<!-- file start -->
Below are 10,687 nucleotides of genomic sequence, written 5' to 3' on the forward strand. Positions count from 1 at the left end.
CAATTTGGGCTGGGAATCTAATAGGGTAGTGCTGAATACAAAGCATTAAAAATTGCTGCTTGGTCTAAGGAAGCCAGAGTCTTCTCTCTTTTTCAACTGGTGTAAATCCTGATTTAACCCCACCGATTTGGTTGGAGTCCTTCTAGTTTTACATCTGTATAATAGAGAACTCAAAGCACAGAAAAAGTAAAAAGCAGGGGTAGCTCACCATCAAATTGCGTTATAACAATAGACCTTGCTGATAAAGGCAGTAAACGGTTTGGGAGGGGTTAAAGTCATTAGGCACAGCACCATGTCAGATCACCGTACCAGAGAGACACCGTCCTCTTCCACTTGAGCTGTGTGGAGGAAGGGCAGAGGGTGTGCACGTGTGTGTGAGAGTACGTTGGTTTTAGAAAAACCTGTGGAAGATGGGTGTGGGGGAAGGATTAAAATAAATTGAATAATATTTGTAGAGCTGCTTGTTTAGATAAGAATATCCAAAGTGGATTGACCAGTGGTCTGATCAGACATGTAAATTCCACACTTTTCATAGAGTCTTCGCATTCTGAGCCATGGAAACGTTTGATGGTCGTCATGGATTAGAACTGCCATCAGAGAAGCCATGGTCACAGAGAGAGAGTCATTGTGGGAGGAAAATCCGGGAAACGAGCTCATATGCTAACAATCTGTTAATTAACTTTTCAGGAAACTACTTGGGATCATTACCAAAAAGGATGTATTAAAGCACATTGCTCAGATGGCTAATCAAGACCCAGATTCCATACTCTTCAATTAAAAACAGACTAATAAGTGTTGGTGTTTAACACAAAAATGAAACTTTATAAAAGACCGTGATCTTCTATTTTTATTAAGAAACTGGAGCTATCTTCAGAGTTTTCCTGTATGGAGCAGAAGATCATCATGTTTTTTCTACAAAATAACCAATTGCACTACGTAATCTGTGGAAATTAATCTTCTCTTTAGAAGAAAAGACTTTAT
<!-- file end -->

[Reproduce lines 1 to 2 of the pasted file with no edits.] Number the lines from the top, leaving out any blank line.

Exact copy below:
Below are 10,687 nucleotides of genomic sequence, written 5' to 3' on the forward strand. Positions count from 1 at the left end.
CAATTTGGGCTGGGAATCTAATAGGGTAGTGCTGAATACAAAGCATTAAAAATTGCTGCTTGGTCTAAGGAAGCCAGAGTCTTCTCTCTTTTTCAACTGGTGTAAATCCTGATTTAACCCCACCGATTTGGTTGGAGTCCTTCTAGTTTTACATCTGTATAATAGAGAACTCAAAGCACAGAAAAAGTAAAAAGCAGGGGTAGCTCACCATCAAATTGCGTTATAACAATAGACCTTGCTGATAAAGGCAGTAAACGGTTTGGGAGGGGTTAAAGTCATTAGGCACAGCACCATGTCAGATCACCGTACCAGAGAGACACCGTCCTCTTCCACTTGAGCTGTGTGGAGGAAGGGCAGAGGGTGTGCACGTGTGTGTGAGAGTACGTTGGTTTTAGAAAAACCTGTGGAAGATGGGTGTGGGGGAAGGATTAAAATAAATTGAATAATATTTGTAGAGCTGCTTGTTTAGATAAGAATATCCAAAGTGGATTGACCAGTGGTCTGATCAGACATGTAAATTCCACACTTTTCATAGAGTCTTCGCATTCTGAGCCATGGAAACGTTTGATGGTCGTCATGGATTAGAACTGCCATCAGAGAAGCCATGGTCACAGAGAGAGAGTCATTGTGGGAGGAAAATCCGGGAAACGAGCTCATATGCTAACAATCTGTTAATTAACTTTTCAGGAAACTACTTGGGATCATTACCAAAAAGGATGTATTAAAGCACATTGCTCAGATGGCTAATCAAGACCCAGATTCCATACTCTTCAATTAAAAACAGACTAATAAGTGTTGGTGTTTAACACAAAAATGAAACTTTATAAAAGACCGTGATCTTCTATTTTTATTAAGAAACTGGAGCTATCTTCAGAGTTTTCCTGTATGGAGCAGAAGATCATCATGTTTTTTCTACAAAATAACCAATTGCACTACGTAATCTGTGGAAATTAATCTTCTCTTTAGAAGAAAAGACTTTAT